competitor. The issue here is who is properly considered a "competitor" of Bowne. As stated by one of the Trustees, "it's the Trustees who determine whether someone is going to a competitor that could aversely affect the Plan and not the individual participant.
Plaintiff defines a competitor more broadly than do the Trustees. Since the discretion is vested in the Trustees by the Plan, it is their definition which controls, provided their explanation of why they did not consider certain companies to be competitors is rational. The Court is satisfied that in each of the instances testified to at trial the Trustees provided a rational and credible explanation as to why they did not consider that a particular individual had joined a "direct" competitor. These other companies either served a geographical area in which Bowne did little business or they dealt in the type of services which was related to but not considered competitive with Bowne, or at the time involved where not a "major" or "effective" threat to Bowne. Romacho's case and Morse's were the first since 1977 where participants with more than $10,000 in vested benefits joined a company which the Trustees considered a direct competitor, in consequence of which they did not grant accelerated distribution. Since plaintiff's case, several others,
including Cohen, have arisen which fall into the same category and the Trustees have denied these requests, too. Thus the Trustees have applied their policy with an even hand to all those similarly situated as plaintiff.
Moreover, the policy itself is both rational and consistent with the Trustees' statutory duty to administer the Plan "solely in the interests of the participants and the beneficiaries and . . . for the exclusive purpose of providing benefits to participants and their beneficiaries."
The Plan is a profit sharing trust funded entirely by contributions from the profits of participating Bowne companies. The amount of contributions to the Plan thus depends on the continuing financial success of the sponsoring companies. Their continued economic viability is in the interest and welfare of all participants in the Fund. The trial evidence made it clear that the purpose of taking into account subsequent employment by a direct competitor when considering a former employee's request for accelerated payment is to ensure the financial stability of the Plan by encouraging employees to remain with Bowne. It is unnecessary to examine the precise effect which plaintiff's departure had on the profits of Bowne and contributions to the Plan because "the judicial role is limited to determining whether the Trustees' interpretation was made rationally and in good faith -- not whether it was right."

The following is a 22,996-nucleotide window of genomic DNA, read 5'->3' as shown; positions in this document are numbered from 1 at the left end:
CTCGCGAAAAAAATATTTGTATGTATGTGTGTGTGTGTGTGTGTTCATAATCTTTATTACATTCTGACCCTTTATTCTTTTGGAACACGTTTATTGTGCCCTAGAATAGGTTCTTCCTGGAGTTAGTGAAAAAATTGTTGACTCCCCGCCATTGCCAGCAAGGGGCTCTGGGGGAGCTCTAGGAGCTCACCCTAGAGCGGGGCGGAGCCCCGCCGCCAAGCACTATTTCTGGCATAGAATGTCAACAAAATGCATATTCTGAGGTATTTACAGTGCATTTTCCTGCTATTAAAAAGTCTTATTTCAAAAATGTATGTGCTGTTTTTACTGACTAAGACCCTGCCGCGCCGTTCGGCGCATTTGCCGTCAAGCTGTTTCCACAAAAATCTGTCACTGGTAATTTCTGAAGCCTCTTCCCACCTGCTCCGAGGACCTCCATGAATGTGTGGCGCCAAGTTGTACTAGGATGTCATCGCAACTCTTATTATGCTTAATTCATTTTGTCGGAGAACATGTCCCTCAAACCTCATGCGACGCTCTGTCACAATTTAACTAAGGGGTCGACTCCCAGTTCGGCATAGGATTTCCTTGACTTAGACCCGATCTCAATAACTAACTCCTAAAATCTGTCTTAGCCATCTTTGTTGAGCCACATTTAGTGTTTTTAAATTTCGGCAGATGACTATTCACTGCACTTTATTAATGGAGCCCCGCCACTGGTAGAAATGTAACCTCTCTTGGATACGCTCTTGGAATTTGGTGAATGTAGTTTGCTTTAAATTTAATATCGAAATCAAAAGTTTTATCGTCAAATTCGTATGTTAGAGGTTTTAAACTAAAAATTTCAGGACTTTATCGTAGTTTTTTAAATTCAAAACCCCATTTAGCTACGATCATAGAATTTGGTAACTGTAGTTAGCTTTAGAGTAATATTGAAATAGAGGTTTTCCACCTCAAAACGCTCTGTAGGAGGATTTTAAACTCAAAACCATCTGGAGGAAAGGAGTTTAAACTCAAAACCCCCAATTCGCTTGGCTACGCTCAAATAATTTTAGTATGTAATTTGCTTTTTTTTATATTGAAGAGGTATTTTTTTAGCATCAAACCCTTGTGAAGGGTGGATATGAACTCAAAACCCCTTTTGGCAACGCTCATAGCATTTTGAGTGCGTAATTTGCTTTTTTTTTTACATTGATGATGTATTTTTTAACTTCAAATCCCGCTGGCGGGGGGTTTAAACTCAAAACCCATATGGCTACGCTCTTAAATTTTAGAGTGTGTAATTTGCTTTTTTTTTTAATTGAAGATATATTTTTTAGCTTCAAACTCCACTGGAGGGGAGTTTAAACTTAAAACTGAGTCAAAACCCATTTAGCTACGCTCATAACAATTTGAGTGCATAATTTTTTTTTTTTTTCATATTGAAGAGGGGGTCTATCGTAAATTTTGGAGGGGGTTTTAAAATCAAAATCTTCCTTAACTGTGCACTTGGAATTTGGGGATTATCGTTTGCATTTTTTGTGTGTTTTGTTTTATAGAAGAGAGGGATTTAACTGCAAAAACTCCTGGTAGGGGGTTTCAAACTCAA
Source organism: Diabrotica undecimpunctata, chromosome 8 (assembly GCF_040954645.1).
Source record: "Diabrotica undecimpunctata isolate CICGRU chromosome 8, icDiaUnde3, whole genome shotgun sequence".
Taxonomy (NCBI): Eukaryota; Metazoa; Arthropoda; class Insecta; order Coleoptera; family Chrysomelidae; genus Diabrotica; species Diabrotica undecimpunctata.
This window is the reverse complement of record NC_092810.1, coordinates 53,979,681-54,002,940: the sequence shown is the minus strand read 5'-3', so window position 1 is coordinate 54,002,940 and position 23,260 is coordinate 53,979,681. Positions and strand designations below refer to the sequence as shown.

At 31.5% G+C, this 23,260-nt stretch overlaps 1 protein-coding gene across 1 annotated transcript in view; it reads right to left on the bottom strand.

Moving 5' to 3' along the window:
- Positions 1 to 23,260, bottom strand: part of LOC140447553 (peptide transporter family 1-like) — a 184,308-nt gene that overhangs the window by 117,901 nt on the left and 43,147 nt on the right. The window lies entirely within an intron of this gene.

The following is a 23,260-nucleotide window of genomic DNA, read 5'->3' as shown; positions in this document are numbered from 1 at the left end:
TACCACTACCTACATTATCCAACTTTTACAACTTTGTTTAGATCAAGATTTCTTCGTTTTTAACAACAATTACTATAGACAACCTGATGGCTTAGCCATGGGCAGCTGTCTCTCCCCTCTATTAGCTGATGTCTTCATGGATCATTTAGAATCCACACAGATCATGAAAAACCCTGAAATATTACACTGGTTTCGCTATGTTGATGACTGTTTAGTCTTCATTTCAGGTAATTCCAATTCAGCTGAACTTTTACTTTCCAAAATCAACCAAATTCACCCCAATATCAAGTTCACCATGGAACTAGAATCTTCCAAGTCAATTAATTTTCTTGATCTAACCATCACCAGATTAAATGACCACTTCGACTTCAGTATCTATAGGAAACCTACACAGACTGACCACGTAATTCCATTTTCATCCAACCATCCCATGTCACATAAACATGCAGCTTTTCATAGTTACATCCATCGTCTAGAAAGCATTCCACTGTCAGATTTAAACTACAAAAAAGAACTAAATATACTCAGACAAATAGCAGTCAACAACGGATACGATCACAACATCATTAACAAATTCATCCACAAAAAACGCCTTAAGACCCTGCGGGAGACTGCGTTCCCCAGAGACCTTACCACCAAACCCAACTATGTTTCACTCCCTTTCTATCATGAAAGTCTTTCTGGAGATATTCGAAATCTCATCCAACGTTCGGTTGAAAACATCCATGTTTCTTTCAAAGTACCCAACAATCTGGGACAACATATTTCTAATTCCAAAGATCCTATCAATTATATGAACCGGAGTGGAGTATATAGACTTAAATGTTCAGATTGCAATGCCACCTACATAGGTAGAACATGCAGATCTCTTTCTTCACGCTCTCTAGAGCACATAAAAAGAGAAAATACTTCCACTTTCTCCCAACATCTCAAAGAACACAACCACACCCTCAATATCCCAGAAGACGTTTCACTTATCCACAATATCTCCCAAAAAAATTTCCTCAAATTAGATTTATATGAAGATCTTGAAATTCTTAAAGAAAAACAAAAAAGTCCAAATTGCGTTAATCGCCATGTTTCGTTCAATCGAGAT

It is surely rational to adopt a policy of encouraging employees to stay with Bowne, thereby discouraging competitive raiding which in the aggregate might have a substantial impact on Bowne's profits and, derivatively, the fiscal health of the Plan. Whatever the Trustees' policy was with respect to individual applications in the past, it did not become "frozen" so that they surrendered their discretionary power when subsequent individual cases presented new facts. The Trustees were dealing with fact and not fiction. Morse was a top salesman at Bowne and efforts to persuade him to remain with Bowne failed. As already noted, his departure meant the loss to Bowne of an account of more than two million dollars. Morse induced Romacho to join Pandick and thereafter Cohen also left to join that competitor. Under the circumstances, it was not an unreasonable assumption that other Bowne employees might be induced to leave Bowne and join Pandick. A mass exodus of Bowne's employees contained a potential threat to the growth and the fiscal integrity of the Fund. A disincentive to stem termination of employment by refusing to grant accelerated payments was not an unreasonable exercise of the Trustees' discretion since it reduced the prospect of a drop in Bowne's earning with consequent diminished contributions to the Fund, and the impairment of the interests of other participants. Under the circumstances, the Trustees were not required, whatever their past policy may have been, to rigidly adhere to that policy.The Trustees here have affirmatively justified their denial of plaintiff's request by protecting the interests of all the participants and beneficiaries of the Plan.